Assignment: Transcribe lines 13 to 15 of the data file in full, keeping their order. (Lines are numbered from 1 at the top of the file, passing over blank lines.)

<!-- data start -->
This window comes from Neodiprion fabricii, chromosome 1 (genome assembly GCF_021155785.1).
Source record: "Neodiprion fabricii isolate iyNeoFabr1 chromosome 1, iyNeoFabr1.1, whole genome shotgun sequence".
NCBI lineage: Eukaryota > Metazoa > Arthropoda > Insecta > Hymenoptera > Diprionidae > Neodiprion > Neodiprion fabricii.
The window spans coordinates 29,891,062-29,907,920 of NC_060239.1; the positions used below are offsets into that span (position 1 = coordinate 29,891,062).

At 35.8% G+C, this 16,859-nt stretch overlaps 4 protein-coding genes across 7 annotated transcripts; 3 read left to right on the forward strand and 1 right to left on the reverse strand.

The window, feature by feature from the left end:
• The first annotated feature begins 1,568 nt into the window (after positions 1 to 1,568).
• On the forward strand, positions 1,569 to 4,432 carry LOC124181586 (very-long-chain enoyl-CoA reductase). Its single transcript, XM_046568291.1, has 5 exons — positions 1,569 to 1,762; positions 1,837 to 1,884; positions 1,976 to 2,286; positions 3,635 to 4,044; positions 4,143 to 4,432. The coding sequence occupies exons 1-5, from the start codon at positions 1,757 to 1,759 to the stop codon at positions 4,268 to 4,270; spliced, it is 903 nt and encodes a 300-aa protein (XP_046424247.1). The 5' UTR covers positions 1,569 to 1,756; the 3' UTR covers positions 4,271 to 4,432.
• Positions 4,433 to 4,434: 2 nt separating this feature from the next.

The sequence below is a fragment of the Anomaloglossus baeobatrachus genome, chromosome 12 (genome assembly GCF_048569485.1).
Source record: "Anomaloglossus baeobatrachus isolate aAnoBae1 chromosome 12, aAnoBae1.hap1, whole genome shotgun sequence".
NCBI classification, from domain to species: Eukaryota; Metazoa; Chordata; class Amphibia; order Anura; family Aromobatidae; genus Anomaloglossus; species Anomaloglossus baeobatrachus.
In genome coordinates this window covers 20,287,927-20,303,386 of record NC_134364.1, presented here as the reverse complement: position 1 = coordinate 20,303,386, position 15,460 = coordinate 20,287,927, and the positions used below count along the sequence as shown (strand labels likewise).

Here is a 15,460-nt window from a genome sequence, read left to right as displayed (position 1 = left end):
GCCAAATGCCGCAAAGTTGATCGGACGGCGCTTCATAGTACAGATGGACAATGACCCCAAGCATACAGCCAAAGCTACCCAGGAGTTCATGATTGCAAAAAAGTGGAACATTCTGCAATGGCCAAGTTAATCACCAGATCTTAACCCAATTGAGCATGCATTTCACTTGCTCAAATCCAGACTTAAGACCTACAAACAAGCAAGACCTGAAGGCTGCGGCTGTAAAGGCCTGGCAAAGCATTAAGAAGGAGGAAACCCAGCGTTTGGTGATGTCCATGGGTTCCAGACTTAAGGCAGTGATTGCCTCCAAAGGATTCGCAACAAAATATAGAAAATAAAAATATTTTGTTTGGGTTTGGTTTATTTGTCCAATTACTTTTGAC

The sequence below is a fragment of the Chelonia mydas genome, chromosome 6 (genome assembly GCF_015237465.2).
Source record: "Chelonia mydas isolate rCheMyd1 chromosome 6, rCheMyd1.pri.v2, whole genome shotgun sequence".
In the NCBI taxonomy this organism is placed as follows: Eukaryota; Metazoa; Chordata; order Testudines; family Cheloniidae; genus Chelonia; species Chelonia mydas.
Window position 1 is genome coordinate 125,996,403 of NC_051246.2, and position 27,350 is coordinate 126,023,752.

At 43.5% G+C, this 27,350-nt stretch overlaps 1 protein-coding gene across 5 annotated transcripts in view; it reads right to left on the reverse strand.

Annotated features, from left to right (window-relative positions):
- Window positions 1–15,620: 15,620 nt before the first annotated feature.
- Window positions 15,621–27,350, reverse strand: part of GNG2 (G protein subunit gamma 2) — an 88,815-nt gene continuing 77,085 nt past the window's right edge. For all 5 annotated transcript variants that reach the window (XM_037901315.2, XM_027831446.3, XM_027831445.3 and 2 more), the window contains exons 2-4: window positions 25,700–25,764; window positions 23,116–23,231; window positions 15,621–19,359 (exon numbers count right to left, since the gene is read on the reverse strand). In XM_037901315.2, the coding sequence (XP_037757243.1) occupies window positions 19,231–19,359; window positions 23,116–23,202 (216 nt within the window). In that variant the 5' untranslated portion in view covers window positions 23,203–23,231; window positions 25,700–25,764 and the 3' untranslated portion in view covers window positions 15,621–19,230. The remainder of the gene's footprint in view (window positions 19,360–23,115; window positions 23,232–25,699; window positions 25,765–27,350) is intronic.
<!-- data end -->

In genome coordinates this window covers 20,287,927-20,303,386 of record NC_134364.1, presented here as the reverse complement: position 1 = coordinate 20,303,386, position 15,460 = coordinate 20,287,927, and the positions used below count along the sequence as shown (strand labels likewise).

Here is a 15,460-nt window from a genome sequence, read left to right as displayed (position 1 = left end):
GCCAAATGCCGCAAAGTTGATCGGACGGCGCTTCATAGTACAGATGGACAATGACCCCAAGCATACAGCCAAAGCTACCCAGGAGTTCATGATTGCAAAAAAGTGGAACATTCTGCAATGGCCAAGTTAATCACCAGATCTTAACCCAATTGAGCATGCATTTCACTTGCTCAAATCCAGACTTAAGACCTACAAACAAGCAAGACCTGAAGGCTGCGGCTGTAAAGGCCTGGCAAAGCATTAAGAAGGAGGAAACCCAGCGTTTGGTGATGTCCATGGGTTCCAGACTTAAGGCAGTGATTGCCTCCAAAGGATTCGCAACAAAATATAGAAAATAAAAATATTTTGTTTGGGTTTGGTTTATTTGTCCAATTACTTTTGAC